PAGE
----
From Treehouses to RV Parks, Students Embrace Dorm Alternatives

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Orelia Dann's college living experiences included the standard oddities that young people face when they move away from home: all-nighters, unflushed toilets and a roommate's self-gratifying pet chinchilla.

But for Dann, a 2005 graduate of Dickinson College in Carlisle, Pa., those experiences, now remembered as giggle-punctuated stories, took place not in a dorm or an off-campus apartment but rather in a series of smaller theme houses on the campus of this liberal arts college near Harrisburg, Pa.

Dann is one of a growing number of college students opting out of dorm living and choosing to live instead in alternative on-campus housing that caters to students' interests and concerns.

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Dann slept in the common room of Arts House before she tried the Center for Sustainable Living, or Treehouse, an environmentally friendly house where seldom-flushed toilets helped residents fulfill their aim of water conservation. She spent her senior year in the International House.

"It's still dorms, but it tends to be on a smaller scale," said Dann, 23, who now lives in Philadelphia. "If you don't want to deal with so many people and humongous public bathrooms, you don't have to."

While students at tiny colleges often have smaller houses like those at Dickinson, larger universities are catching on with living-learning programs that try to mimic the liberal arts experience in the cradle of a big institution.

"The idea is to combine the in-class and out-of-class experience, so things that students learn in class can then be modeled into their residence hall experience, whether that be extracurricular activities or say faculty working in the residence halls or peers working with each other in some respect," said Karen Inkelas, an assistant professor at the University of Maryland and the principal investigator for the National Study of Living Learning Programs.

The programs have grown in popularity since the late 1980s, when larger universities were "heavily criticized for being giant factories," she said.

At George Washington University in Washington, D.C., more than half of the incoming freshman lived last year in houses with some 30 different topical themes from healthy lifestyles to music, according to James Kohl, house life director in the GW housing programs department.

This year, the university is changing the program, renaming the "interest houses" under broader themes such as global perspectives and diplomacy, education and public service and the science village.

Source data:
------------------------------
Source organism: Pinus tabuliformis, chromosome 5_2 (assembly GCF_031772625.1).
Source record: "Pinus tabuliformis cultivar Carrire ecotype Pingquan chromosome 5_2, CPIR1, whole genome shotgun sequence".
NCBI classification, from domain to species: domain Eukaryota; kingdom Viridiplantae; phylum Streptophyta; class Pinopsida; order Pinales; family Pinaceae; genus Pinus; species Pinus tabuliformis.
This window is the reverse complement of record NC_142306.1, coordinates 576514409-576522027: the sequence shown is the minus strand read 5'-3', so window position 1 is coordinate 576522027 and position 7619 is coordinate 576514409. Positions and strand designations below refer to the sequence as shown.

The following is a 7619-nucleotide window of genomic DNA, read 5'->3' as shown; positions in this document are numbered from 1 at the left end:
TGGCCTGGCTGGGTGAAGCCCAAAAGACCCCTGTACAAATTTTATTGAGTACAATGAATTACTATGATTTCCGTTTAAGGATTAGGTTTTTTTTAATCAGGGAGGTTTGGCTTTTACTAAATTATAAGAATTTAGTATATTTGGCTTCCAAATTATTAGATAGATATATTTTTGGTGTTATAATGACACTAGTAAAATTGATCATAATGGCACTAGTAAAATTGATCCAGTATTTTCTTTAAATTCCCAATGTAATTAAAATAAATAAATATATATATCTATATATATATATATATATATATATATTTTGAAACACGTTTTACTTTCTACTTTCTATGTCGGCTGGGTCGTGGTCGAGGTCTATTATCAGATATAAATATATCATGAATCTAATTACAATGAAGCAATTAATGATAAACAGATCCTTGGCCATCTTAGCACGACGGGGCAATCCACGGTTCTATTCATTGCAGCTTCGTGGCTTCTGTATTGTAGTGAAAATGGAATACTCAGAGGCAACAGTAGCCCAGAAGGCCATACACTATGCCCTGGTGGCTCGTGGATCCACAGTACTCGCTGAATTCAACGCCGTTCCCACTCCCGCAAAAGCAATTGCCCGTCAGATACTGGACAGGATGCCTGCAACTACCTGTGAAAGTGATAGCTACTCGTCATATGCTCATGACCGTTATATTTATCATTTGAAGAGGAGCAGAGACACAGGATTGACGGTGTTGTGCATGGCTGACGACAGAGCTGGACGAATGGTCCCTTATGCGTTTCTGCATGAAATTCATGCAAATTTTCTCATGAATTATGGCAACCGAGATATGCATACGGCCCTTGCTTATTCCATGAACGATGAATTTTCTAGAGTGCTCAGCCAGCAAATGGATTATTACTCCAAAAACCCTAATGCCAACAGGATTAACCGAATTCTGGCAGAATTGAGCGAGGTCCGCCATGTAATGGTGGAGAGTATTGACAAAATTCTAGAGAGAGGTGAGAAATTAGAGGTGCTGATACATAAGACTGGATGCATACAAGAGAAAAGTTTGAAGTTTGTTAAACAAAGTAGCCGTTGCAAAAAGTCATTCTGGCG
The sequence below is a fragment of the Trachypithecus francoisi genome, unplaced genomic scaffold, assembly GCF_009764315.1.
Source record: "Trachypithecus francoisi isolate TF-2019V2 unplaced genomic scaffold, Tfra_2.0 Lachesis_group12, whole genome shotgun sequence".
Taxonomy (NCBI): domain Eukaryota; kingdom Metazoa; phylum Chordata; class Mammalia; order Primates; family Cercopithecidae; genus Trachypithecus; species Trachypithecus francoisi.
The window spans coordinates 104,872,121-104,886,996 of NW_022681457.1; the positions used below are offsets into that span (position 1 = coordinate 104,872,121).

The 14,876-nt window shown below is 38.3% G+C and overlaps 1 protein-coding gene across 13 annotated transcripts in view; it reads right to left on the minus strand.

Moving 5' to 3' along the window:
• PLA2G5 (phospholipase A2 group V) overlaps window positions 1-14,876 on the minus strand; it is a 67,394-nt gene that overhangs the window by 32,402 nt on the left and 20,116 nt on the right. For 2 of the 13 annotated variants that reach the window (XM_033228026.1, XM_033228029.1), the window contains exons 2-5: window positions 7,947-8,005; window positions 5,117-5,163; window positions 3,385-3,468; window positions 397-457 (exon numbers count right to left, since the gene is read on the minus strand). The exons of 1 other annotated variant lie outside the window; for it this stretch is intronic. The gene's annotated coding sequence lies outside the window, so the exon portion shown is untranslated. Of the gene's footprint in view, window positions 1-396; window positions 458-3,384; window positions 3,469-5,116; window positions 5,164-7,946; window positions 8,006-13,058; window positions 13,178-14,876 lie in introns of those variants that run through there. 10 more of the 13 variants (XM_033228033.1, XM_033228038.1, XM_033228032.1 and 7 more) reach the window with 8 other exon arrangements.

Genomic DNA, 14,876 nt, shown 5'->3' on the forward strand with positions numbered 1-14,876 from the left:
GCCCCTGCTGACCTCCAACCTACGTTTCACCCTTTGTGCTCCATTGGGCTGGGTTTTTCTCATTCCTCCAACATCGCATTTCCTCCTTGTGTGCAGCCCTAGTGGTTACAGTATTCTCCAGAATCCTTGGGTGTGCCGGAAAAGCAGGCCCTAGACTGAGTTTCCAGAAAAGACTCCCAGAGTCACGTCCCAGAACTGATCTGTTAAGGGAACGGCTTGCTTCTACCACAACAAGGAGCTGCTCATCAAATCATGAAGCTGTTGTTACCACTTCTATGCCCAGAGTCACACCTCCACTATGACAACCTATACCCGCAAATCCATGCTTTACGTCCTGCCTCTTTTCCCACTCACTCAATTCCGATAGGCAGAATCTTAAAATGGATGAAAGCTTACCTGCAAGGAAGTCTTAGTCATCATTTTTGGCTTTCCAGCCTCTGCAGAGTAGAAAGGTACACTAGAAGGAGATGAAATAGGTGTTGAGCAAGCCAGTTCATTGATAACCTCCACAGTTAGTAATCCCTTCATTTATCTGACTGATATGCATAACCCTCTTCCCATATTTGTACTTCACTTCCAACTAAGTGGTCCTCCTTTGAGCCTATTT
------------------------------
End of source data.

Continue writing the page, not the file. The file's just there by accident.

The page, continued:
Within those programs, students can choose to join a cohort, studying a more specific topic.

"We've seen continually throughout the program that students that engaged in these [programs] have higher GPAs, get involved in fewer traditional incidents and just tend to be more of a part of the university in a lot of ways — showing that by going on and taking on more leadership roles than the average student," Kohl said.

Inkelas, who conducted a five-year study of more than 250 living-learning programs at 34 universities, found that these programs help students adjust to their first year of college.

"In general, the programs seem to be very beneficial at first blush on helping first-year and second-year students on some of the tasks that are traditionally reserved for first- and second-year students — like making the transition to college, overcoming homesickness, making friends, those types of things," she said.

Inkelas is working on a follow-up study to assess how the programs affect students as they become upperclassmen and graduates.

At the University of California, Santa Cruz, each student participates in one of 10 on-campus living-learning colleges, but a select few have the option to live in one of the most unique college housing situations in America: the RV park.

Forty-two lucky students get to live in this on-campus trailer park where the rent, between $385 and $428 a month, is a bargain compared to the $1,300 per month (including the meal plan) most freshman pay.

Students have to provide a camper that passes inspection, but many choose to get their trailer from an outgoing student, says Samuel Bersola, the director of residential and family support services at the university.

"There's certainly a tradition of passing on units from graduating seniors, for example, to incoming first-year students," he said.

The RV park has been a campus staple since 1984, and students have to participate in the freshman theme and core course program of their affiliated college, with topics ranging from ethics and science to social justice.

"They can be in any college and be in any major, but it's just a core course that defines the lens in which they look at things their first year, and hopefully that will form the way they see the world and their education throughout their four years here," Bersola said.

Living-learning programs vary from campus to campus and so do their benefits to a student's education, Inkelas said.

"These programs have really sprouted up in all different shapes and forms," she said. "So the question that we have to answer is 'Do they all accrue the same benefits?' and one would guess that they don't."

For Dann, who found lasting friendships in each of the three themed houses she chose to live in, the experiences forced her to learn to cooperate with her fellow like-minded peers.

"You have more of an aim to come to a consensus in independent living or alternative housing than you would in the dorm," she said. "In the end, I think that's a positive, because people are being more considerate of other people."

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